James Brady’s shooter, John Hinckley Jr., remains institutionalized

John Hinckley Jr. arrives at U.S. District Court in Washington in 2003.
John Hinckley Jr. arrives at U.S. District Court in Washington in 2003.
(Evan Vucci / Associated Press)

The man who shot James Brady in the head while trying to assassinate President Reagan remains institutionalized in St. Elizabeth’s psychiatric hospital, although he has been allowed to leave for days at a time to visit his mother.

John Hinckley Jr., 59, was sent to St. Elizabeth’s after being found not guilty by reason of insanity for shooting Reagan, then-press secretary Brady, a police officer and a Secret Service agent with a six-shot revolver.

Brady, who died Monday at 73, was left paralyzed and became a staunch gun-control advocate after the March 30, 1981, shooting outside the Washington Hilton Hotel.

Since 2006, Hinckley has been allowed to leave the Washington, D.C., hospital to visit his mother, who lives in Williamsburg, Va., according to court records reported on last year by former Times reporter Wes Venteicher.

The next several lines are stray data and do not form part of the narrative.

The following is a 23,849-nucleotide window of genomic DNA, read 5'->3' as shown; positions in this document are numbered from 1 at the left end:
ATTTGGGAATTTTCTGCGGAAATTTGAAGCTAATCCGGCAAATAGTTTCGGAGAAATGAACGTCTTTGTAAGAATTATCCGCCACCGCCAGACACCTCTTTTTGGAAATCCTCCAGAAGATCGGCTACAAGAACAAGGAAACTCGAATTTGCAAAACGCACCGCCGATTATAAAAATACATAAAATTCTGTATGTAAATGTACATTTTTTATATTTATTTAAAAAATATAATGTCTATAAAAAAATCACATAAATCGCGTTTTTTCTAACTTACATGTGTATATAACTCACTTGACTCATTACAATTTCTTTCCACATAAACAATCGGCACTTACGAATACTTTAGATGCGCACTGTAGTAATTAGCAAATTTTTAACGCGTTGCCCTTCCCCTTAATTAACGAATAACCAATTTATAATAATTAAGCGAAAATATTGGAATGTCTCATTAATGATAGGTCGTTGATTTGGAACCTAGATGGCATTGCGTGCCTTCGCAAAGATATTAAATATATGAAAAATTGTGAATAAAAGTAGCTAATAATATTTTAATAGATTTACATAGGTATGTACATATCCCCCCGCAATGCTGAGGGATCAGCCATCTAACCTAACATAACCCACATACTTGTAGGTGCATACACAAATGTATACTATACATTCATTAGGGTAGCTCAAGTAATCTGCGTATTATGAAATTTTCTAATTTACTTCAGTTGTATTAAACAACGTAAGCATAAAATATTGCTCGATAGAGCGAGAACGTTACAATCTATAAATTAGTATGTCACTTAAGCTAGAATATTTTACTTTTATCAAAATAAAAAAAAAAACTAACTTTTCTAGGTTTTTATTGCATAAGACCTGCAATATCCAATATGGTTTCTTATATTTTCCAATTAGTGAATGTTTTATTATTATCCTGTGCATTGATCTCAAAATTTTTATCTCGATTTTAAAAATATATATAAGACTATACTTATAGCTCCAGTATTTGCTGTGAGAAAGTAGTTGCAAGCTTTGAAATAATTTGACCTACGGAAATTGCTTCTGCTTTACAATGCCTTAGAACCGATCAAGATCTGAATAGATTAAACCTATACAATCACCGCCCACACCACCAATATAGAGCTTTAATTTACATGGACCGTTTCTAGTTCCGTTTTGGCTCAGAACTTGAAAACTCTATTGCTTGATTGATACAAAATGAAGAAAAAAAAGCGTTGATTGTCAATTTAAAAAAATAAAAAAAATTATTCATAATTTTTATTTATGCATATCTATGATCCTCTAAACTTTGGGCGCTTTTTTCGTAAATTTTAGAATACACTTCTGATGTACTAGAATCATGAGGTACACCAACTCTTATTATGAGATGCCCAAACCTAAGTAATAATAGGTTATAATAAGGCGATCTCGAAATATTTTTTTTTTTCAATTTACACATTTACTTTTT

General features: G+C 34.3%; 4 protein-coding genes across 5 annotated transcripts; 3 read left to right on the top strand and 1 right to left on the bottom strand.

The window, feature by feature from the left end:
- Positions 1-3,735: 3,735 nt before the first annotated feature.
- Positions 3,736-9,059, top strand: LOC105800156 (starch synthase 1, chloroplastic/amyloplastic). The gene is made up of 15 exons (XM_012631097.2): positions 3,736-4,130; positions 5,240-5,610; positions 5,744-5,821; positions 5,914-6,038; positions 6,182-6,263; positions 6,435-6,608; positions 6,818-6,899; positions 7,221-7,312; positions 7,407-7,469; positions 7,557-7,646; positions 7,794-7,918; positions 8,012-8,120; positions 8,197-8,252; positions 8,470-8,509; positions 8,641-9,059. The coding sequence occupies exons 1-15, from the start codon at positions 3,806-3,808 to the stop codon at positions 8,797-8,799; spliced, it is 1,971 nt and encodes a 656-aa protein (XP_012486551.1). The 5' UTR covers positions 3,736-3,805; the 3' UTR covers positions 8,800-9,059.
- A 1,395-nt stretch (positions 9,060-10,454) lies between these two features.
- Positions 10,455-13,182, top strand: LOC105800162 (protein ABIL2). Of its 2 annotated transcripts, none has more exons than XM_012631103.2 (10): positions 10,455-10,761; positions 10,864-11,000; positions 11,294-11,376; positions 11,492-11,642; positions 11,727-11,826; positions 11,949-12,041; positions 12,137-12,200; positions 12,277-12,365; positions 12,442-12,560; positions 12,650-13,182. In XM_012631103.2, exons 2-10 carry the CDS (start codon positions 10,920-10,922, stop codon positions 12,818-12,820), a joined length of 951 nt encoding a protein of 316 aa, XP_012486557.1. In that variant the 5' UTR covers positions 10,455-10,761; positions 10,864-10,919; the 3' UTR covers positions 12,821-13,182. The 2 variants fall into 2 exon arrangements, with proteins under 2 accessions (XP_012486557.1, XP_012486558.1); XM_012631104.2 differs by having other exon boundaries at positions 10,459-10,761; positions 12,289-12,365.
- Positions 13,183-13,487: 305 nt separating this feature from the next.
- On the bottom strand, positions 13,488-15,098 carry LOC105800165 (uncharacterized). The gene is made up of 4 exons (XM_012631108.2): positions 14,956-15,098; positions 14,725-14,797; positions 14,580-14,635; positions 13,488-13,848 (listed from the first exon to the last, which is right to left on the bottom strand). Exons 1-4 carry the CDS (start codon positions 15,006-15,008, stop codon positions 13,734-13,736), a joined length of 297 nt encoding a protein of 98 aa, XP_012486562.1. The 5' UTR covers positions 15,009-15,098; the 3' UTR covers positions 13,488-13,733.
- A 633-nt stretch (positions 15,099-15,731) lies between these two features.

Hinckley, who was still being watched by the Secret Service, had been behaving normally; going shopping with his mother and behaving normally while at her home, according to court documents released in April 2013.

Hinckley’s father died in 2008, according to Virginia’s Daily Press.

The Secret Service had kept detailed notes of its random observations of Hinckley, including what he ate, the cleanliness of his clothes and his online activity, according to court records.

The records also noted Hinckley had been punished in the past for perusing books related to presidential assassinations.

Hinckley’s mother, Jo Ann, could not be reached for comment Monday.

During his trial, Hinckley’s defense argued he had schizophrenia and became infatuated with Jodie Foster, believing killing Reagan would impress the actress.

Hinckley, the defense said, became obsessed with Foster after seeing her in the 1976 Martin Scorsese film “Taxi Driver.”

In the film, Foster plays a prostitute who befriends a taxi driver played by Robert De Niro who attempts to assassinate a politician.


Former Times staff writer Wes Venteicher contributed to this report.

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